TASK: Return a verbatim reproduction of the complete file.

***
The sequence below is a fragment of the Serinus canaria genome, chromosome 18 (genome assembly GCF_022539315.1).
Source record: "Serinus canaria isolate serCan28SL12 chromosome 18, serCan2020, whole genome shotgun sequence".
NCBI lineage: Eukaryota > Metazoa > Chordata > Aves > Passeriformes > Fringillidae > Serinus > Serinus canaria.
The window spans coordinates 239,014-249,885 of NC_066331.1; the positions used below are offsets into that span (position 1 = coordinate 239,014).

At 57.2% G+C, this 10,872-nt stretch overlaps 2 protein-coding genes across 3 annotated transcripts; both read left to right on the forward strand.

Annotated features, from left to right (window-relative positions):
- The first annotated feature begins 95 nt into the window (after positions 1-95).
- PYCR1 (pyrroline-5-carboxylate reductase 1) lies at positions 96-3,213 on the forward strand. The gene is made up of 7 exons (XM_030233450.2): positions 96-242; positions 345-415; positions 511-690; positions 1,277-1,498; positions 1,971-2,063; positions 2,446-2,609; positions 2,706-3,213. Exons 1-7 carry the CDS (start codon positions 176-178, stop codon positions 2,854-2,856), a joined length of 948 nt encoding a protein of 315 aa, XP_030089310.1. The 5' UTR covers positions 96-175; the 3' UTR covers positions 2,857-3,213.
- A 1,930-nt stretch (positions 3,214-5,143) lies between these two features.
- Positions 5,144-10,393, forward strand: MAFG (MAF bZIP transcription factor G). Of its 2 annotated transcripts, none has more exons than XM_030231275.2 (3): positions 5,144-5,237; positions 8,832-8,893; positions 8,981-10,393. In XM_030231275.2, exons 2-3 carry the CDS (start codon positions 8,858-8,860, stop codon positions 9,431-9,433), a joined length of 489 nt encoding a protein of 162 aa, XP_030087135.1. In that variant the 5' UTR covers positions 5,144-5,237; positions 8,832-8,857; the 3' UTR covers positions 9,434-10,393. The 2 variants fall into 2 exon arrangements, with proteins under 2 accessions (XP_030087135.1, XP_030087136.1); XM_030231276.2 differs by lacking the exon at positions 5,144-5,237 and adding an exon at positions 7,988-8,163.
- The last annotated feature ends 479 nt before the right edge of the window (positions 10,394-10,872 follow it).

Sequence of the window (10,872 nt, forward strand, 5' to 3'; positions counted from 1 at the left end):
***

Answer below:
The sequence below is a fragment of the Serinus canaria genome, chromosome 18 (genome assembly GCF_022539315.1).
Source record: "Serinus canaria isolate serCan28SL12 chromosome 18, serCan2020, whole genome shotgun sequence".
NCBI lineage: Eukaryota > Metazoa > Chordata > Aves > Passeriformes > Fringillidae > Serinus > Serinus canaria.
The window spans coordinates 239,014-249,885 of NC_066331.1; the positions used below are offsets into that span (position 1 = coordinate 239,014).

At 57.2% G+C, this 10,872-nt stretch overlaps 2 protein-coding genes across 3 annotated transcripts; both read left to right on the forward strand.

Annotated features, from left to right (window-relative positions):
- The first annotated feature begins 95 nt into the window (after positions 1-95).
- PYCR1 (pyrroline-5-carboxylate reductase 1) lies at positions 96-3,213 on the forward strand. The gene is made up of 7 exons (XM_030233450.2): positions 96-242; positions 345-415; positions 511-690; positions 1,277-1,498; positions 1,971-2,063; positions 2,446-2,609; positions 2,706-3,213. Exons 1-7 carry the CDS (start codon positions 176-178, stop codon positions 2,854-2,856), a joined length of 948 nt encoding a protein of 315 aa, XP_030089310.1. The 5' UTR covers positions 96-175; the 3' UTR covers positions 2,857-3,213.
- A 1,930-nt stretch (positions 3,214-5,143) lies between these two features.
- Positions 5,144-10,393, forward strand: MAFG (MAF bZIP transcription factor G). Of its 2 annotated transcripts, none has more exons than XM_030231275.2 (3): positions 5,144-5,237; positions 8,832-8,893; positions 8,981-10,393. In XM_030231275.2, exons 2-3 carry the CDS (start codon positions 8,858-8,860, stop codon positions 9,431-9,433), a joined length of 489 nt encoding a protein of 162 aa, XP_030087135.1. In that variant the 5' UTR covers positions 5,144-5,237; positions 8,832-8,857; the 3' UTR covers positions 9,434-10,393. The 2 variants fall into 2 exon arrangements, with proteins under 2 accessions (XP_030087135.1, XP_030087136.1); XM_030231276.2 differs by lacking the exon at positions 5,144-5,237 and adding an exon at positions 7,988-8,163.
- The last annotated feature ends 479 nt before the right edge of the window (positions 10,394-10,872 follow it).

Sequence of the window (10,872 nt, forward strand, 5' to 3'; positions counted from 1 at the left end):